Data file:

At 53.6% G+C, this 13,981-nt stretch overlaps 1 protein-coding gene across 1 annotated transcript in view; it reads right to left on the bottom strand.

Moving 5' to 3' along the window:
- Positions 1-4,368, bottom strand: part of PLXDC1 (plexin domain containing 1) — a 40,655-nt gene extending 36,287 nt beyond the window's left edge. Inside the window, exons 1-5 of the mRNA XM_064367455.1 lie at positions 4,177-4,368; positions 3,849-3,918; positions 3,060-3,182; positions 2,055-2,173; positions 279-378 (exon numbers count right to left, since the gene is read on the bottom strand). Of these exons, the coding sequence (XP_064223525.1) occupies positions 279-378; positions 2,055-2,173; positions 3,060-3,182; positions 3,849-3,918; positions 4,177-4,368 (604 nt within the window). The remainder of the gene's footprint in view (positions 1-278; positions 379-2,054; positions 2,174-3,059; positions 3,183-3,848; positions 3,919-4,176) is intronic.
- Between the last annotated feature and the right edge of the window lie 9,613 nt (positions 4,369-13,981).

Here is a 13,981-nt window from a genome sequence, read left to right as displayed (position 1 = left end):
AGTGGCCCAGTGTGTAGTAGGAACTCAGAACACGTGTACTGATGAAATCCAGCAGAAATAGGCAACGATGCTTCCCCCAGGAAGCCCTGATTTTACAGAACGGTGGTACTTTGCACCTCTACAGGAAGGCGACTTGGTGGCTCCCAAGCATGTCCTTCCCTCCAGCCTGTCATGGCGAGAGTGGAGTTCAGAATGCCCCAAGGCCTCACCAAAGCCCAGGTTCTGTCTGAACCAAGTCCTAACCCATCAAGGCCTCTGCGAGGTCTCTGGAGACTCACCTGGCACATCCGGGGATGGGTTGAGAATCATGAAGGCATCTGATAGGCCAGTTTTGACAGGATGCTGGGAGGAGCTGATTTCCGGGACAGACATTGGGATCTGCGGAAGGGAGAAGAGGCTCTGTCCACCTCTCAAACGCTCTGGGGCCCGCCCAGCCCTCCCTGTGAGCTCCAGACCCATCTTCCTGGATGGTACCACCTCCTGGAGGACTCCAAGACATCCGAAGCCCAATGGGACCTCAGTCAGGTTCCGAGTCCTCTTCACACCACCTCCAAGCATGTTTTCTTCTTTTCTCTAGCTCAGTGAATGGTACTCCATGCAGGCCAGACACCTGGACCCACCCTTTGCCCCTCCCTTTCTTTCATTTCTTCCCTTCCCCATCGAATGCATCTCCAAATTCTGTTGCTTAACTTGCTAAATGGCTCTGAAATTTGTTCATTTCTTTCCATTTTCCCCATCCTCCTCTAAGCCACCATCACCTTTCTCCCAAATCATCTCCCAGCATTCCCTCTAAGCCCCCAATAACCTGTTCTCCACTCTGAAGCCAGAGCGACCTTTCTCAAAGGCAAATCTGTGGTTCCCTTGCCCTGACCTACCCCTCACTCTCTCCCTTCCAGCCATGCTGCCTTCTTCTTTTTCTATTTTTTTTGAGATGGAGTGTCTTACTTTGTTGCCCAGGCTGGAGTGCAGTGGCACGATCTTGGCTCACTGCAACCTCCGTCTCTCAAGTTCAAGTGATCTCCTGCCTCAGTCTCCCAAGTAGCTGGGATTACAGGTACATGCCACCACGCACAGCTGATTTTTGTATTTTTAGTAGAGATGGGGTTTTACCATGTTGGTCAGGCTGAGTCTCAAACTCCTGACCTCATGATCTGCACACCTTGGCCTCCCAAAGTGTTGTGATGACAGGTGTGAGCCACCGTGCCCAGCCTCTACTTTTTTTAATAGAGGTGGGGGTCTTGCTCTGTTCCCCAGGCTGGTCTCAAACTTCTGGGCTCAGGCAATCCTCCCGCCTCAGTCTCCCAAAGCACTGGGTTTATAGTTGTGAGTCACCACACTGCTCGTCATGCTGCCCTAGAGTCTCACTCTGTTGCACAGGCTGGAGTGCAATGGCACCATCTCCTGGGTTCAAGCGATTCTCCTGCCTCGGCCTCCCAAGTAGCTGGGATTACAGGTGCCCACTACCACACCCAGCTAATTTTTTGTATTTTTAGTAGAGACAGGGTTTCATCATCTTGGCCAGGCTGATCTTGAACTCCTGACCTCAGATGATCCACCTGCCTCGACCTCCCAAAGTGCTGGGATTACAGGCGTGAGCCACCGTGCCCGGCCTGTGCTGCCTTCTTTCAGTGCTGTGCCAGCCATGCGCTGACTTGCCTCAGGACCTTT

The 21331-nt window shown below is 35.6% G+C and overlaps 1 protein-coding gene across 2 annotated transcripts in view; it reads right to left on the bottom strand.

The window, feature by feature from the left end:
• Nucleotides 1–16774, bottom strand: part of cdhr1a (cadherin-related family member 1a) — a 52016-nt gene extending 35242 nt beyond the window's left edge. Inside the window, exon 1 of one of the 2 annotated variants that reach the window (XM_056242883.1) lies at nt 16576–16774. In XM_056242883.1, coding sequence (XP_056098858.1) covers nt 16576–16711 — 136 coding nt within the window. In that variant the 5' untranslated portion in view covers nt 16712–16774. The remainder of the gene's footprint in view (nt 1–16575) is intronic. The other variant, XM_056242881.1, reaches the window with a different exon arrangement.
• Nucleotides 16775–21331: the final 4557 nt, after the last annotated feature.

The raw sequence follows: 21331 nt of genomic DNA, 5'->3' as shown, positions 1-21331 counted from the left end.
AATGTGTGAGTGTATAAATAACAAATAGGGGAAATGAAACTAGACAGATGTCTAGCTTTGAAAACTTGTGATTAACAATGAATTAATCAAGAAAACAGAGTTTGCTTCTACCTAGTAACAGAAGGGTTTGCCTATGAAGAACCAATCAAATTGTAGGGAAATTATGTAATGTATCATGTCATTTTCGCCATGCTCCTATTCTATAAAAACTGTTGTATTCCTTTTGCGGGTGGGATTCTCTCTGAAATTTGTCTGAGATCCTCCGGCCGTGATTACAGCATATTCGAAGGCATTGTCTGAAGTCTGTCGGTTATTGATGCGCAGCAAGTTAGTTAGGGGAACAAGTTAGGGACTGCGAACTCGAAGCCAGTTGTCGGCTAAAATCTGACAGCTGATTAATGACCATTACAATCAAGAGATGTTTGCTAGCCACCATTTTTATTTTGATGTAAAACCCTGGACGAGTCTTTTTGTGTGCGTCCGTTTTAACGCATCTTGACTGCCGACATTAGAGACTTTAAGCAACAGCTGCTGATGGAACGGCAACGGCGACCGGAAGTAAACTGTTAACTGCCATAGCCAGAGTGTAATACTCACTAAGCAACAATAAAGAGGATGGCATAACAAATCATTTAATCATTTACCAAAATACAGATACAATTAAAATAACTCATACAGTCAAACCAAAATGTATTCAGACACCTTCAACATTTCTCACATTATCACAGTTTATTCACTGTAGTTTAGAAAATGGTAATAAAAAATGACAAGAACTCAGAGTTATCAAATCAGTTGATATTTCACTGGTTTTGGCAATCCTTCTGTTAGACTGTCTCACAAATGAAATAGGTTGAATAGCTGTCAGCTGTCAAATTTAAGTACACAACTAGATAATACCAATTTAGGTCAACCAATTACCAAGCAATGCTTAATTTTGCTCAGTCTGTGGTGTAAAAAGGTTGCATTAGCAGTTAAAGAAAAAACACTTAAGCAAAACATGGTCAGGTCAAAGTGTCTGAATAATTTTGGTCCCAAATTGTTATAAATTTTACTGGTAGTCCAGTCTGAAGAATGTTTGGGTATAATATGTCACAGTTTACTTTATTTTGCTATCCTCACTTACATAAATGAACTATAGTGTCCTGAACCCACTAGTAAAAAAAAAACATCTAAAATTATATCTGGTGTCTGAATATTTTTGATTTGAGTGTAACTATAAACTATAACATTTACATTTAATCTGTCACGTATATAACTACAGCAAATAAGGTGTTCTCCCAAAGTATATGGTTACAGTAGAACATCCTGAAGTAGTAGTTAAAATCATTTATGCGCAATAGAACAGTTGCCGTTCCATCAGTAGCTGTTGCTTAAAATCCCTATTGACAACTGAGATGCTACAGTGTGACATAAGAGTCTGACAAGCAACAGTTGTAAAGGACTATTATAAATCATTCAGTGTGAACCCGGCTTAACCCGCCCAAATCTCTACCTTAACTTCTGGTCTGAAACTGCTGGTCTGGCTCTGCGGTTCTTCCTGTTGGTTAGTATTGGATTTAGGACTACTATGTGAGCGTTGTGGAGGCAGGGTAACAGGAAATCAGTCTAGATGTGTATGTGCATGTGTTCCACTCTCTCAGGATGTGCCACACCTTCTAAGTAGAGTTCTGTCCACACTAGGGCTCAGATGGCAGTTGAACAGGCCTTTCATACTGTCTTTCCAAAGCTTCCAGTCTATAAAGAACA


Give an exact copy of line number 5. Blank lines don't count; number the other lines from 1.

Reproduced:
Here is a 13,981-nt window from a genome sequence, read left to right as displayed (position 1 = left end):